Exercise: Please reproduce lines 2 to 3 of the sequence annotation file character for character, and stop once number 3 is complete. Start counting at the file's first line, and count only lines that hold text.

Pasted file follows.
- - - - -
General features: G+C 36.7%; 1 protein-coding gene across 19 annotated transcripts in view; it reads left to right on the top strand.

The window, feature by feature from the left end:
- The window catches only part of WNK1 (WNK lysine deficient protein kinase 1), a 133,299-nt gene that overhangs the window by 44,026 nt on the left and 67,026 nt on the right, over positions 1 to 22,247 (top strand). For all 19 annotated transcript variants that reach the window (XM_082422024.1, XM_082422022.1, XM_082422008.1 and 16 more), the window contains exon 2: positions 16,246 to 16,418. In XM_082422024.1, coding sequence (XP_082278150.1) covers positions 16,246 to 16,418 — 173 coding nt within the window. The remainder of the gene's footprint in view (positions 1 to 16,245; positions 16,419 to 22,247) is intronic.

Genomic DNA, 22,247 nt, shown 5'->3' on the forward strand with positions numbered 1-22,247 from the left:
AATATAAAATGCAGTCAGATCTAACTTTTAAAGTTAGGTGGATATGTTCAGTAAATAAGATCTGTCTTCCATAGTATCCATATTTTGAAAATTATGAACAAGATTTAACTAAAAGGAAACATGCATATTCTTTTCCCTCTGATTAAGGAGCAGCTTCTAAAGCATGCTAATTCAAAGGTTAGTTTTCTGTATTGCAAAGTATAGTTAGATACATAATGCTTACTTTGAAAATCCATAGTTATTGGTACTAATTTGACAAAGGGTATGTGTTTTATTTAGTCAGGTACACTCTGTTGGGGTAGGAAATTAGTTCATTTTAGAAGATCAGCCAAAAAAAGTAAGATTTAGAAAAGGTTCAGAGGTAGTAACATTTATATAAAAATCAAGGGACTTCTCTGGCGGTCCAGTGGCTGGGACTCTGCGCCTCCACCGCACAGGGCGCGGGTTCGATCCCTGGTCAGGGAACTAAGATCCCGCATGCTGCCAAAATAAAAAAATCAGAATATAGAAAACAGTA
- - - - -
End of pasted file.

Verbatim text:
The window, feature by feature from the left end:
- The window catches only part of WNK1 (WNK lysine deficient protein kinase 1), a 133,299-nt gene that overhangs the window by 44,026 nt on the left and 67,026 nt on the right, over positions 1 to 22,247 (top strand). For all 19 annotated transcript variants that reach the window (XM_082422024.1, XM_082422022.1, XM_082422008.1 and 16 more), the window contains exon 2: positions 16,246 to 16,418. In XM_082422024.1, coding sequence (XP_082278150.1) covers positions 16,246 to 16,418 — 173 coding nt within the window. The remainder of the gene's footprint in view (positions 1 to 16,245; positions 16,419 to 22,247) is intronic.